When teaching takedowns and pins to soldiers one thing I have noticed is the over investment of self into the situation. Too much of it...to much emphasis on a particular joint or arm, to much emotional investment in that one limb or person. It also tends to create a feedback loop that the "uke" or non-compliant person gets energy from and thus either continues to fight or escalates.

So, by reducing the proprioceptions and feedback loop the person experiences, the less of a fight I get all the way around.

I could really careless about the ethical concerns for his well being, he is in charge of that based on the decisions he wants to make. However, I want to keep him on the calm and disoriented side of things if I can so his decisions are along the lines that I want them to be which is doing what I say. Ironically, the less investment, input I give him, the more likely he is to go easy..which is a good thing cause it minimizes stuff for me to deal with.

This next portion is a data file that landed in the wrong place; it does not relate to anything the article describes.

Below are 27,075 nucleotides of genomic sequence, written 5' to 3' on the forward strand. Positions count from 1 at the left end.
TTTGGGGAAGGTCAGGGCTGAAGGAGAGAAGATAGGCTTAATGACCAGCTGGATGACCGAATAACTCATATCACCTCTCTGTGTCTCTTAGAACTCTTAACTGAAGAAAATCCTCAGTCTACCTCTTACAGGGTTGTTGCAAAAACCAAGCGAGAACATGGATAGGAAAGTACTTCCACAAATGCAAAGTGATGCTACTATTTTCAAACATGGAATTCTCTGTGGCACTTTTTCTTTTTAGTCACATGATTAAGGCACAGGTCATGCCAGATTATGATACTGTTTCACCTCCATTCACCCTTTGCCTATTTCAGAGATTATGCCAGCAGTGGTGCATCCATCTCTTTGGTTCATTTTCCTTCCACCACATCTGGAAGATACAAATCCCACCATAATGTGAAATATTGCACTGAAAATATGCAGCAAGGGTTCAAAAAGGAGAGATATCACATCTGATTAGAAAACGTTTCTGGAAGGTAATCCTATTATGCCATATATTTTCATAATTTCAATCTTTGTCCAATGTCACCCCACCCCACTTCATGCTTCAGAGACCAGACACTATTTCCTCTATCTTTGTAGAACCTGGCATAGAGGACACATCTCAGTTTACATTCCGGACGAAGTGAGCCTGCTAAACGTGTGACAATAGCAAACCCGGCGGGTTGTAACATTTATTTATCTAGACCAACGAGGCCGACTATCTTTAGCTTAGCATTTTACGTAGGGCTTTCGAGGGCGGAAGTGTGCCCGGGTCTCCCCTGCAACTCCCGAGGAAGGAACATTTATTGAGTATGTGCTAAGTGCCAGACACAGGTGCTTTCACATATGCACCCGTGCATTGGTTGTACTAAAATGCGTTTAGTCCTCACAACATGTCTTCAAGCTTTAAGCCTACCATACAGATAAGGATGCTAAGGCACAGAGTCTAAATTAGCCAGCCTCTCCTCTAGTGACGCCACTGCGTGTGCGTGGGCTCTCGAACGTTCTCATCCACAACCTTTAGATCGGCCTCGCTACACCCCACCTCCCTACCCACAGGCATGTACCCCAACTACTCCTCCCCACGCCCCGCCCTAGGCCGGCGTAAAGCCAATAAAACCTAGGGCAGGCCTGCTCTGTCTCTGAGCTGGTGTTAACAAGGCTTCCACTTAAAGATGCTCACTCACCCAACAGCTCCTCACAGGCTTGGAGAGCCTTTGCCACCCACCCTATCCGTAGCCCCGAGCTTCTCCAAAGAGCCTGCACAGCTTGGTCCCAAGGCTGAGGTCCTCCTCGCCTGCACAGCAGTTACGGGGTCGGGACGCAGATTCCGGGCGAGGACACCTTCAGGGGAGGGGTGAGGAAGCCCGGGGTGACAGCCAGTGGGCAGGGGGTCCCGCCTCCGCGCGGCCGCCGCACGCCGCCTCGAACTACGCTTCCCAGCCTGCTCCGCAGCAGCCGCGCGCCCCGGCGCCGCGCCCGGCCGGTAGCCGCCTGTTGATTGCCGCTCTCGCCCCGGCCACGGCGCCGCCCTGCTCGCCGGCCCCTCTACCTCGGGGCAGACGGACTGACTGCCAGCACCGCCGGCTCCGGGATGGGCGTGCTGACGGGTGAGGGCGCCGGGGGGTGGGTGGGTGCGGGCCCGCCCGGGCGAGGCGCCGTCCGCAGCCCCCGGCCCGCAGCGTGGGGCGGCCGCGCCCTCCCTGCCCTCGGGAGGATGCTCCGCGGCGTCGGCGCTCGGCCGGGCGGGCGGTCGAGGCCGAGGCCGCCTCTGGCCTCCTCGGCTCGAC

I agree with Chris that when you throw weapons in the mix that the pins we traditionally see in Aikido make much more sense and form and shape tend to be more present.

However, for riot control or crowd control...well there are so many variables going on there that lead to the form and shape of what we see when we have 5 guys taking down one guy.

Alot of it comes from the level of training and skill of the officers involved in the situation and how they have trained collectively together.

It also depends on the goal of the protester as well which in many cases is not to fight back, but to simply be a dead fish or cause active/passive resistance. (Ever try picking up someone that wants to be dead weight?)

I addition within the context of OODA, there is alot going on in the dynamics of crowd control that interfere with the process. Lots of people, at what point are you in the OODA cycle? When do you escalate your use of force and how? It is not so easy I think. Couple that with the level of training of your police officers and you end up with the form and shape you see of 5 guys holding down one.